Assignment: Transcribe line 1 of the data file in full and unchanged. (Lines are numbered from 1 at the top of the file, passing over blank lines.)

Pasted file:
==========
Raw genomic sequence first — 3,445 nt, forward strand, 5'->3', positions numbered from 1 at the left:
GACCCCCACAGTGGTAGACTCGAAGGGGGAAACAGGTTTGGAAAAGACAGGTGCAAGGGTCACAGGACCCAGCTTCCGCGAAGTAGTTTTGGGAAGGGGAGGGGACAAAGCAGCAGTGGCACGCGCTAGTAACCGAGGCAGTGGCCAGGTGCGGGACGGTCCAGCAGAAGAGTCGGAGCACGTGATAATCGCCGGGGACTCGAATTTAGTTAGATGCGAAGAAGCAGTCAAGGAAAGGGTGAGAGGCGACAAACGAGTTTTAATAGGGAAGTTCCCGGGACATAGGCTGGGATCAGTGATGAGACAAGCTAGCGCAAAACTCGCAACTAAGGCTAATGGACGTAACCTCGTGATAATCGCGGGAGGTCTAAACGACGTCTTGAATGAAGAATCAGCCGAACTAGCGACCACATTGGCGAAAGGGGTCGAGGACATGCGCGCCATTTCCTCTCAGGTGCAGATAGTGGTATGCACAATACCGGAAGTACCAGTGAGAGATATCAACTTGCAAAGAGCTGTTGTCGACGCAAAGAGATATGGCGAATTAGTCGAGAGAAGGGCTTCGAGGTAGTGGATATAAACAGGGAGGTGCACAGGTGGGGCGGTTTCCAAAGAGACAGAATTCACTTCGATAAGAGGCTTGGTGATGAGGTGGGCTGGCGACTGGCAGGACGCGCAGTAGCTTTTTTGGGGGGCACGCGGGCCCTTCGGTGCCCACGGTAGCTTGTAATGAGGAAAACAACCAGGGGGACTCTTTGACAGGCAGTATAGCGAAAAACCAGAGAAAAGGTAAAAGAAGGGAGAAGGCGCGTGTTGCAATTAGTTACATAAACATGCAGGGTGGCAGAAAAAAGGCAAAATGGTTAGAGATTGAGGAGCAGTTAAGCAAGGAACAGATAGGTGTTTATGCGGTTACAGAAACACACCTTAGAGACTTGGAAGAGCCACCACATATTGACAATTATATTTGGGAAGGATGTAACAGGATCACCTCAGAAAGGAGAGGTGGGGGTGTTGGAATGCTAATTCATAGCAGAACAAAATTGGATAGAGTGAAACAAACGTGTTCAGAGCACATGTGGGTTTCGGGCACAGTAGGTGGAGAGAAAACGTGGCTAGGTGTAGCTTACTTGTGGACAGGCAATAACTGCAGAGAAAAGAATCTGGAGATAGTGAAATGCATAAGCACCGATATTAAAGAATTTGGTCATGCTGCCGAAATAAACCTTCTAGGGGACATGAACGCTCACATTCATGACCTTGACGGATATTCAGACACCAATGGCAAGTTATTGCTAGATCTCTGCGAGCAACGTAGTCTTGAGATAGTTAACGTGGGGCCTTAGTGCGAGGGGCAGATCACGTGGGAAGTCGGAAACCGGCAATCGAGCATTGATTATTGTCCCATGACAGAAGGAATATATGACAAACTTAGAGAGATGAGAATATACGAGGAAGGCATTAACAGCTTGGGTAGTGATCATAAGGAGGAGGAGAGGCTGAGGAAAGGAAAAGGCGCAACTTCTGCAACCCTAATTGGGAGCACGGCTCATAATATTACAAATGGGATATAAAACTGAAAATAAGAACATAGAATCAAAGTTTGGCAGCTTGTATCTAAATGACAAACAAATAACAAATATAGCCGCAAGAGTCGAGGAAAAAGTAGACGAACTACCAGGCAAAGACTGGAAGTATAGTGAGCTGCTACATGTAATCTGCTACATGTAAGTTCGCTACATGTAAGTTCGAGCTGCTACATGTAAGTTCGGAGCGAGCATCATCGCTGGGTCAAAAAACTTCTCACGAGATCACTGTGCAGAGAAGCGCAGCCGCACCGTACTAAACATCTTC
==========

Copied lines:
Raw genomic sequence first — 3,445 nt, forward strand, 5'->3', positions numbered from 1 at the left: